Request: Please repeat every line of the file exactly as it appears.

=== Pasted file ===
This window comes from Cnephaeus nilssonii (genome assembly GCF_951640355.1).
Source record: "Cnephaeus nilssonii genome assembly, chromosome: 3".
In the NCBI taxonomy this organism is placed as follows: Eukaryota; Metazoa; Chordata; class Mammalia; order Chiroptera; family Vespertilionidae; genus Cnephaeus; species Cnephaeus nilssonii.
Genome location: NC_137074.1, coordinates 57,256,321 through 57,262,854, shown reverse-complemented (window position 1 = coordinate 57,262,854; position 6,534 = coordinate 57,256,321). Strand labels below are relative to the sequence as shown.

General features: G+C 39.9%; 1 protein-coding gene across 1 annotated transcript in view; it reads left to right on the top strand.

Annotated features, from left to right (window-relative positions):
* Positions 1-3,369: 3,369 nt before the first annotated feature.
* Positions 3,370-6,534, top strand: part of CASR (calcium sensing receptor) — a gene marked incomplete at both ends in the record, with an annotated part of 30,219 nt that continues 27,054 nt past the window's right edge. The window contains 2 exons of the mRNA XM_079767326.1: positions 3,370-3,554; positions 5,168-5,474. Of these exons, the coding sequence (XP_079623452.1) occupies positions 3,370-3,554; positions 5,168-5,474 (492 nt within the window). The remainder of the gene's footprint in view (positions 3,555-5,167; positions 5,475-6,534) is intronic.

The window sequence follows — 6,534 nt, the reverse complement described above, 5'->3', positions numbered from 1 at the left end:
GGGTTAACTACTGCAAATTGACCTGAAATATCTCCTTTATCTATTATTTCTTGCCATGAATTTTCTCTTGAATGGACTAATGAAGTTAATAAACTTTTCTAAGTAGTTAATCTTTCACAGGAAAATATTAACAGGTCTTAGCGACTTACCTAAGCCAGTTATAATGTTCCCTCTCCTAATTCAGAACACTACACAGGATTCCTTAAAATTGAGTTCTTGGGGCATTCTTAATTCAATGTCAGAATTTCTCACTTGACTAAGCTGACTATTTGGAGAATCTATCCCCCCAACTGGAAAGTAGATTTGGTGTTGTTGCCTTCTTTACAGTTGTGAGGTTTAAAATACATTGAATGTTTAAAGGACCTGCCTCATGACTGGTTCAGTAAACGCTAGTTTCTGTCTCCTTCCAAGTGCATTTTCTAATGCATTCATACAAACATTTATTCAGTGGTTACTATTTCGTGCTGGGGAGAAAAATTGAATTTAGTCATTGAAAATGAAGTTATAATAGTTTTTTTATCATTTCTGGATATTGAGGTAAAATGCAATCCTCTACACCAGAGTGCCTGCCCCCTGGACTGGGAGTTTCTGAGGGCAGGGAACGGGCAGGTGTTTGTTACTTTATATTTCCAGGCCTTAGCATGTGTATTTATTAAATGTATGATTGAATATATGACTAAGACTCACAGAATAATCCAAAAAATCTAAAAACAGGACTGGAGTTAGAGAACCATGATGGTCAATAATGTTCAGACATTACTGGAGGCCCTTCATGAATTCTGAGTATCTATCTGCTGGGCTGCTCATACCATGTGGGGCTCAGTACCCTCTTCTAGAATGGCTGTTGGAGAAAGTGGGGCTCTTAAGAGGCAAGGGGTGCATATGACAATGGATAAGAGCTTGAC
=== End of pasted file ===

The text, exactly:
This window comes from Cnephaeus nilssonii (genome assembly GCF_951640355.1).
Source record: "Cnephaeus nilssonii genome assembly, chromosome: 3".
In the NCBI taxonomy this organism is placed as follows: Eukaryota; Metazoa; Chordata; class Mammalia; order Chiroptera; family Vespertilionidae; genus Cnephaeus; species Cnephaeus nilssonii.
Genome location: NC_137074.1, coordinates 57,256,321 through 57,262,854, shown reverse-complemented (window position 1 = coordinate 57,262,854; position 6,534 = coordinate 57,256,321). Strand labels below are relative to the sequence as shown.

General features: G+C 39.9%; 1 protein-coding gene across 1 annotated transcript in view; it reads left to right on the top strand.

Annotated features, from left to right (window-relative positions):
* Positions 1-3,369: 3,369 nt before the first annotated feature.
* Positions 3,370-6,534, top strand: part of CASR (calcium sensing receptor) — a gene marked incomplete at both ends in the record, with an annotated part of 30,219 nt that continues 27,054 nt past the window's right edge. The window contains 2 exons of the mRNA XM_079767326.1: positions 3,370-3,554; positions 5,168-5,474. Of these exons, the coding sequence (XP_079623452.1) occupies positions 3,370-3,554; positions 5,168-5,474 (492 nt within the window). The remainder of the gene's footprint in view (positions 3,555-5,167; positions 5,475-6,534) is intronic.

The window sequence follows — 6,534 nt, the reverse complement described above, 5'->3', positions numbered from 1 at the left end:
GGGTTAACTACTGCAAATTGACCTGAAATATCTCCTTTATCTATTATTTCTTGCCATGAATTTTCTCTTGAATGGACTAATGAAGTTAATAAACTTTTCTAAGTAGTTAATCTTTCACAGGAAAATATTAACAGGTCTTAGCGACTTACCTAAGCCAGTTATAATGTTCCCTCTCCTAATTCAGAACACTACACAGGATTCCTTAAAATTGAGTTCTTGGGGCATTCTTAATTCAATGTCAGAATTTCTCACTTGACTAAGCTGACTATTTGGAGAATCTATCCCCCCAACTGGAAAGTAGATTTGGTGTTGTTGCCTTCTTTACAGTTGTGAGGTTTAAAATACATTGAATGTTTAAAGGACCTGCCTCATGACTGGTTCAGTAAACGCTAGTTTCTGTCTCCTTCCAAGTGCATTTTCTAATGCATTCATACAAACATTTATTCAGTGGTTACTATTTCGTGCTGGGGAGAAAAATTGAATTTAGTCATTGAAAATGAAGTTATAATAGTTTTTTTATCATTTCTGGATATTGAGGTAAAATGCAATCCTCTACACCAGAGTGCCTGCCCCCTGGACTGGGAGTTTCTGAGGGCAGGGAACGGGCAGGTGTTTGTTACTTTATATTTCCAGGCCTTAGCATGTGTATTTATTAAATGTATGATTGAATATATGACTAAGACTCACAGAATAATCCAAAAAATCTAAAAACAGGACTGGAGTTAGAGAACCATGATGGTCAATAATGTTCAGACATTACTGGAGGCCCTTCATGAATTCTGAGTATCTATCTGCTGGGCTGCTCATACCATGTGGGGCTCAGTACCCTCTTCTAGAATGGCTGTTGGAGAAAGTGGGGCTCTTAAGAGGCAAGGGGTGCATATGACAATGGATAAGAGCTTGAC